Queensland takes a strong step for inclusive education

By Catia Malaquias

 The Queensland Government has released its new Inclusive Education Policy for Queensland’s public schools (Queensland Policy).

Importantly, the Queensland Policy is based upon the leading and most authoritative international instrument on inclusive education (General Comment No. 4: The Right to Inclusive Education) which clarifies the obligations of State parties (including Australia) in relation to inclusive education under the United Nations Convention on the Rights of Persons with Disabilities (CRPD), and particularly Article 24 (Education) of that Convention.

Consistent with General Comment No. 4 which calls for the transformation of education systems to inclusive education, the purpose of the Queensland Policy is stated to be to document the Queensland Education Department’s “commit[ment] to continue to work towards a more inclusive state education system” and “the principles, which will guide that work”:

“Our commitment means that children and young people across Queensland, from all social, cultural, community and family backgrounds, and of all identities and all abilities can:

  • attend their local state school and [early] education centre and be welcomed
  • access and participate in a high-quality education and fully engage in the curriculum alongside their similar-age peers
  • learn in a safe and supportive environment, free from bullying, discrimination or harassment
  • achieve academically and socially with reasonable adjustments and supports tailored to meet their learning needs.”

The Queensland Policy states that the Department’s work towards a more inclusive state education system “will be guided by nine principles adapted from the United Nations’ nine core features for inclusive education” as set out in General Comment No.4.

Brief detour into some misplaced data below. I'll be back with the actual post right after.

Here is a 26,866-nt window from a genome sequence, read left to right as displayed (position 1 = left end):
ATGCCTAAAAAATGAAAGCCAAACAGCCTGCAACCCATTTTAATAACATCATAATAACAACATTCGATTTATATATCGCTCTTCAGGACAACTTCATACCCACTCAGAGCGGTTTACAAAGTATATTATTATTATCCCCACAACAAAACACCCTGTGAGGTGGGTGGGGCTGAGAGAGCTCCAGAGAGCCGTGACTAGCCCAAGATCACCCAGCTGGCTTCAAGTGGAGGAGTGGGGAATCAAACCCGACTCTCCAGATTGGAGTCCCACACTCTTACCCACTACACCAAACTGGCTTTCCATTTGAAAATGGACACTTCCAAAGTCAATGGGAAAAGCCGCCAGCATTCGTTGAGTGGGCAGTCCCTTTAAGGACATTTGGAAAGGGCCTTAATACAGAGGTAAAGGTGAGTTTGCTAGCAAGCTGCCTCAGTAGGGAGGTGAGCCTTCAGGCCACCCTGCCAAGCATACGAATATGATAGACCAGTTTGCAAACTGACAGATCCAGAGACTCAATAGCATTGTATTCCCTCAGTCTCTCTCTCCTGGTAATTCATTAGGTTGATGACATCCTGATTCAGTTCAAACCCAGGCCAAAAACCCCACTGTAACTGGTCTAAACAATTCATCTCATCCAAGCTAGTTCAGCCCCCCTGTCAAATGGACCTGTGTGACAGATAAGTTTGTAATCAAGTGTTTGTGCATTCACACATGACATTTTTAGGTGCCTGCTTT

Critically, the Queensland Policy defines “inclusive education” consistently with General Comment No.4 and by contrasting it against education practices that the General Comment specifically states are not “inclusive education”, but frequently and wrongly are contended to be.  The Queensland Policy states:

Inclusive education means that students can access and fully participate in learning, along-side their similar age peers, supported by reasonable adjustments and teaching strategies tailored to meet their individual needs.  Inclusion is embedded in all aspects of school life, and is supported by culture, policies and every day practices.

Inclusive education differs from the following approaches and practices in significant ways:

  • Integration– students are placed in schools or educational settings with their similar-aged peers but adjustments are not made to meet their individual needs. This limits their ability to fully access or participate in learning. Integration is not necessarily a step towards inclusion.
  • Segregation– students learn in separate environments, designed or used to respond to their particular needs or impairment, in isolation from other students.
  • Exclusion– students are unable to access any form of education.”

It is an important and transformative signal for the Queensland Policy to recognise that “placing” students with disability without adequate supports and curricula adjustments in regular classrooms is not “inclusive education” but “integration” – i.e. conditional access on the basis of the student adjusting to the classroom rather than the other way round.

Even more significant is the acknowledgement that separate “special schools” and separate “special units” and “special classrooms” in mainstream schools are not “inclusive education” but the opposite, exercises in the “segregation” of students with disability.

However, whilst committing to advancing inclusive education, the Queensland Policy includes the following sentence:

“The department will continue to offer parents the choice of enrolling their child, who meets set criteria[,] in highly individualised programs, including through special schools and academies.”

It is not clear whether, in the context of students with disability, this sentence is to be read as pragmatic given that the transformation to an inclusive education system will take some time or whether segregated education options are to some extent proposed to be preserved.  It is hoped that it will be the former and that the Department’s more detailed strategy for transitioning to and implementing an inclusive education system will phase out “segregation” of students with disability.